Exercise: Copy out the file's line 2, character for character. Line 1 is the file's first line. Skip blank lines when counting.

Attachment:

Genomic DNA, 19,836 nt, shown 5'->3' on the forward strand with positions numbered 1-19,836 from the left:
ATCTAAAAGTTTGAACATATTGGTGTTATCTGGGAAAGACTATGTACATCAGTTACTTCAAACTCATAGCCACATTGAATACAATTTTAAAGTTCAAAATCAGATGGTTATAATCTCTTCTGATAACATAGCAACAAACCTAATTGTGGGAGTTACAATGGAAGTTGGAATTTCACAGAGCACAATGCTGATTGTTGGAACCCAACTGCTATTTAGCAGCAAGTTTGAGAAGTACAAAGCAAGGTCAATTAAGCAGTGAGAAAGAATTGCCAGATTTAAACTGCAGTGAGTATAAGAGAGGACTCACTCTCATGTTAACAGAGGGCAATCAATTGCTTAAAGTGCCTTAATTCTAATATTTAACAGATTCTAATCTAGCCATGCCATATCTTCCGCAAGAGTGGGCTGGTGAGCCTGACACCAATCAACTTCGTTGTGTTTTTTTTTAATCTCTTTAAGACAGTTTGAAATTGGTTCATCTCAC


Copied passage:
ATCTAAAAGTTTGAACATATTGGTGTTATCTGGGAAAGACTATGTACATCAGTTACTTCAAACTCATAGCCACATTGAATACAATTTTAAAGTTCAAAATCAGATGGTTATAATCTCTTCTGATAACATAGCAACAAACCTAATTGTGGGAGTTACAATGGAAGTTGGAATTTCACAGAGCACAATGCTGATTGTTGGAACCCAACTGCTATTTAGCAGCAAGTTTGAGAAGTACAAAGCAAGGTCAATTAAGCAGTGAGAAAGAATTGCCAGATTTAAACTGCAGTGAGTATAAGAGAGGACTCACTCTCATGTTAACAGAGGGCAATCAATTGCTTAAAGTGCCTTAATTCTAATATTTAACAGATTCTAATCTAGCCATGCCATATCTTCCGCAAGAGTGGGCTGGTGAGCCTGACACCAATCAACTTCGTTGTGTTTTTTTTTAATCTCTTTAAGACAGTTTGAAATTGGTTCATCTCAC